The team determined that the Gjellestad ship was built between the end of the eighth century and the beginning of the 10th century.

The vessel was likely made for traveling long distances at sea, said Sigrid Mannsåker Gundersen, an archaeologist with the Viken County Council. 

At the time, archaeologists were hesitant to excavate the ship, because buried wet wood can be damaged when exposed to the open air, Live Science previously reported. After a test excavation in 2019, however, archaeologists learned that they would have to dig up the ship soon or lose it to decay.

The narrow trench they excavated showed that the ship was very decomposed. “Only the imprints of the planks — or ‘strakes’ — were left, together with the iron nails,” Mannsåker Gundersen told Live Science in an email. “The only part that was still solid wood was the keel.”

But even the keel is in bad shape; an analysis showed it is infected with fungus and very brittle, likely from periods of drought.

“To rescue whatever wood is left before it is too late, and to gain as much information about the ship and the grave as possible, it is important to excavate now,” Mannsåker Gundersen said.

Archaeologists hope to find some preserved wood, “but even if there are only smaller amounts of organic material left, the excavation will provide valuable information about the ship and the grave,” Mannsåker Gundersen said. “A lot can be made out of imprints, objects, and different analyses of the soils and materials left.”

A radar device attached to this vehicle helped archaeologists discover the buried Viking ship.

The excavation is scheduled to start in June, barring any complications from the COVID-19 pandemic.

The process will begin with archaeologists stripping off the topsoil and then sieving that dirt, just in case it holds any archaeological treasures that were ploughed by farmers over the centuries.

Then, the team will set up a tent to protect the ship’s remains and begin removing the earth that filled the ship after its burial.

At the same time, the archaeologists will document every layer of the remaining wood and take 3D scans of it, said Christian Løchsen Rødsrud, an archaeologist at the Museum of Cultural History in Norway.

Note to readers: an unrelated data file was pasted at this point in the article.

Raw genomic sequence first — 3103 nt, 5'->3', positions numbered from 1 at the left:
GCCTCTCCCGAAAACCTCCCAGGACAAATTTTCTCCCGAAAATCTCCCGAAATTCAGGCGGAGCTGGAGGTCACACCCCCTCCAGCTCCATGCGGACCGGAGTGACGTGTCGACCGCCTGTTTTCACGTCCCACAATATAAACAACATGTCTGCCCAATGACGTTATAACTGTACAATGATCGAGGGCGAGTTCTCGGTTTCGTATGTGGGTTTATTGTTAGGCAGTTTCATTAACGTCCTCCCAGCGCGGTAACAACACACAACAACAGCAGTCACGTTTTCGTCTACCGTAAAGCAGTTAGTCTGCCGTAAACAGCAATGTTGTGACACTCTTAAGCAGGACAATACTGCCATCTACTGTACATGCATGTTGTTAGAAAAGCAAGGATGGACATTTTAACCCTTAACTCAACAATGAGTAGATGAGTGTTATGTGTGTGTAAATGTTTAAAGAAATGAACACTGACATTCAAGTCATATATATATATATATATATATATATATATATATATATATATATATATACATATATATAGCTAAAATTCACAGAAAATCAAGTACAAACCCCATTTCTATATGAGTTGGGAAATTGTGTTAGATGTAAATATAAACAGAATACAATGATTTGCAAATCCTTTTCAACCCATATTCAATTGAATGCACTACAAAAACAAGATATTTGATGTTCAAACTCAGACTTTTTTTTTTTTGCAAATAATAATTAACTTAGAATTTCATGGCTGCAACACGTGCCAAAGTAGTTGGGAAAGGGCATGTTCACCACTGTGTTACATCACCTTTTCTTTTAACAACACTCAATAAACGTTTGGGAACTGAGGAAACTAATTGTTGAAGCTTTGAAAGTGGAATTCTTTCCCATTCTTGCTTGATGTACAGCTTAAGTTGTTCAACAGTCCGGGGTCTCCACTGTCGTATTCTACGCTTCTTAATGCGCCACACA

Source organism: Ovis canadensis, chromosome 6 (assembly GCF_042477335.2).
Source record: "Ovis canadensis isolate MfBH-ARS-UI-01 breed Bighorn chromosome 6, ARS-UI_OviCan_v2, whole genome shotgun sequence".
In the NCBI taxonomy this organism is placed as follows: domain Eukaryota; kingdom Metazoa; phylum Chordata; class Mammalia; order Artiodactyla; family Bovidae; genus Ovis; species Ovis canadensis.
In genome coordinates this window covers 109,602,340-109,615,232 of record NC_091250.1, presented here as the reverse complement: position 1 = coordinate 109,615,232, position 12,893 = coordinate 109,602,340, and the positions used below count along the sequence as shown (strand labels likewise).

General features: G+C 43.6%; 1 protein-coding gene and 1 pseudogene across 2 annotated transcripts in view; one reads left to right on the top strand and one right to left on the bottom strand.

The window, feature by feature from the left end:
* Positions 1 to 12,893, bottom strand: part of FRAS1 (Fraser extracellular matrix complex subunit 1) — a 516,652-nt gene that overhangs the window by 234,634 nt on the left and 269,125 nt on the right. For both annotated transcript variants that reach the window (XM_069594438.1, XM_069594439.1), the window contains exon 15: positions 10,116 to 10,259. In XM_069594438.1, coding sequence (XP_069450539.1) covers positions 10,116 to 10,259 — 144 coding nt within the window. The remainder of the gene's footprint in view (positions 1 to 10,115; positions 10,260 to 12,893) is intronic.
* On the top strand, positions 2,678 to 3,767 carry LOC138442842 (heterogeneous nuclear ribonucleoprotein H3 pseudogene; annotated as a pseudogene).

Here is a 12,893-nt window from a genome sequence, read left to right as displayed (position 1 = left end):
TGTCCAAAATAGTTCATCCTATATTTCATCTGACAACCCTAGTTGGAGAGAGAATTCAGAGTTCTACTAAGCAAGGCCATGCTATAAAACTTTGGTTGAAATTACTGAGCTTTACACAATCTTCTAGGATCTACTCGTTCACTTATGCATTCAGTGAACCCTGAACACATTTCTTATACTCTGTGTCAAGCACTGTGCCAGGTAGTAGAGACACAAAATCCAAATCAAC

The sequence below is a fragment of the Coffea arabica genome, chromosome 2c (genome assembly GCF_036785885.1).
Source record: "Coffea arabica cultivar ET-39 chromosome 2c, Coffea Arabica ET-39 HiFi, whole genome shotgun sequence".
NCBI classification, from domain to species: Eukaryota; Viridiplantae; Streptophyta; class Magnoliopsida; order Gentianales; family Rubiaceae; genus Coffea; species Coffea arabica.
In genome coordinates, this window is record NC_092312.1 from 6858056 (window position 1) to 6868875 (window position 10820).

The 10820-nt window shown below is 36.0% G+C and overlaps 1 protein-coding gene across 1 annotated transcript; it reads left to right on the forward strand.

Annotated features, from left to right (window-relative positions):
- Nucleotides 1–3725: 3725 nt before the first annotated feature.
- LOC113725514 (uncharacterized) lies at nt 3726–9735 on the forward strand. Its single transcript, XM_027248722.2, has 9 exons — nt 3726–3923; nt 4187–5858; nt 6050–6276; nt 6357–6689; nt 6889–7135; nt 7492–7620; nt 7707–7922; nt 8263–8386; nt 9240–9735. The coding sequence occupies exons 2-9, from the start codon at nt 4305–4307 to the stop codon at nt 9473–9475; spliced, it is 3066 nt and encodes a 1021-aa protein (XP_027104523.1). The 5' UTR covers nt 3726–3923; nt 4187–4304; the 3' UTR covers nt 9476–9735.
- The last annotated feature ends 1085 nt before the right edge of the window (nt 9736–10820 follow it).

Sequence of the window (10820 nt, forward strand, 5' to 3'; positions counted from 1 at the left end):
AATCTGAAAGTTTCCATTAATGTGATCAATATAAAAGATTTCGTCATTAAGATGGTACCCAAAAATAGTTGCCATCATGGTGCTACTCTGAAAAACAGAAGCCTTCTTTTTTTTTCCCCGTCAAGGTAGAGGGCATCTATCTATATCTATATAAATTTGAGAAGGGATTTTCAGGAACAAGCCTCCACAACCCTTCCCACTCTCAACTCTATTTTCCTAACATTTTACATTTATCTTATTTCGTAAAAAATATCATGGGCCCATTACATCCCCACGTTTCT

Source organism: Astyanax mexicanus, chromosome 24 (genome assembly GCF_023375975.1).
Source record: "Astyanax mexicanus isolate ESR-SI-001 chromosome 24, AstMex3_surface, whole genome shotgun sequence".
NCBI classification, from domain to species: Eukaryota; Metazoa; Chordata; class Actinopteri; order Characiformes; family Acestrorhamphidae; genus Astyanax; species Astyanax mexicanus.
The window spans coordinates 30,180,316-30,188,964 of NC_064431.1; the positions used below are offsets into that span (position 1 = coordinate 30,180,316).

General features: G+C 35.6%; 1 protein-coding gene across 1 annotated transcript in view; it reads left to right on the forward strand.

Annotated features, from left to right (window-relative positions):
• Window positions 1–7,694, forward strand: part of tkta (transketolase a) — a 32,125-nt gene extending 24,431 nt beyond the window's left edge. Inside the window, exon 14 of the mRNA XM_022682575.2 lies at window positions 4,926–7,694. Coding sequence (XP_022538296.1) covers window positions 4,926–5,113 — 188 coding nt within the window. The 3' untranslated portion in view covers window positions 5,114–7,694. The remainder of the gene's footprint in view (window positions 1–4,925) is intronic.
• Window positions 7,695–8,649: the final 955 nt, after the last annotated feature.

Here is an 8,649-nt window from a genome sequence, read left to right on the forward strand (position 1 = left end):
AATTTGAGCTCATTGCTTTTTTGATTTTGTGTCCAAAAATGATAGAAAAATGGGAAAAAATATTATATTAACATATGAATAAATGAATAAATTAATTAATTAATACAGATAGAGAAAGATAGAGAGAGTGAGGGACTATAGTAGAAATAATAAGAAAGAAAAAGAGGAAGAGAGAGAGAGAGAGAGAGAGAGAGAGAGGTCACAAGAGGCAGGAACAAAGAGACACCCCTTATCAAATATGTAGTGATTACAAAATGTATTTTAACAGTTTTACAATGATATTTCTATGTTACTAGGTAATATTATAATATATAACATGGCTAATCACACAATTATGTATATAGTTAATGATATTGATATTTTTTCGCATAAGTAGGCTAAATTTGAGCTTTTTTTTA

Some of the ship’s remains will be visible only as imprints in the ground; these will also be 3D-scanned, Løchsen Rødsrud told Live Science in an email.

“The wooden remains of the ship will have to be kept wet during excavation.” Later, the remaining wooden objects and ship parts will be preserved with polyethylene glycol — a substance that can give rotten wood solidity and strength, he added. 

It’s likely that the ship was made both for sailing and rowing, “although we still don’t know for certain if it had a mast,” Mannsåker Gundersen said. “This is one of the questions we hope will be answered during the excavation this year.”

Ancient Hunter-Gatherers’ Footprints Preserved in Tanzania

Hundreds of fossilized human footprints found in Africa could reveal ancient traditions

CNN reports that Kevin Hatala of Chatham University and his colleagues have analyzed more than 400 footprints in 17 trackways at the site of Engare Sero in northern Tanzania. The footprints were found in volcanic mudflow that dried and hardened between 5,760 and 19,100 years ago before it was covered with layers of protective sediments. 

Hundreds of fossilized human footprints made between 5,760 and 19,100 years ago have been discovered in Africa

This is Africa’s largest collection of fossilized footprints. Researchers believed that 14 adult females, two adult males, and one juvenile male belonged to 408 footprints, which are 17 different tracks.

Kevin Hatala, the study author and Assistant Professor of Biology in Chatham University in Pennsylvania, an email to CNN, said “The footprints were made in a volcanic mudflow and when it dried up, it hardened almost as stone.”

The Engare Sero footprint site is in Tanzania, which preserves at least 408 human footprints. An eruption of Oldoinyo L’engai, the volcano in the background, produced the ash in which the footprints were preserved, according to the researchers.

“The composition of the footprint itself is therefore very durable. However, this soil was also buried by other layers of sediment which helped to create protective layers that for thousands of years shielded the surface from the elements.”

The footprints are located at the Engare Sero site, just south of Lake Natron, in northern Tanzania.

“It is notable that the site, which preserves the most abundant assemblage of hominin footprints currently known from Africa, is within roughly 100 km [62 miles] of the site of Laetoli, which preserves the earliest confidently attributed hominin footprints,” the authors wrote in the study.

The site was discovered by members of the local Maasai community, and they shared this information with conservationists in 2008. About 56 human footprints were visible at the site in 2009 when the research team arrived thanks to natural erosion. Excavations between 2009 and 2012 uncovered the rest. The 17 tracks were all made moving at the same walking speed in a southwesterly direction.

Clues to ancient human behaviors

Fossilized footprints are unique because they can preserve potential evidence of human behaviors and activities.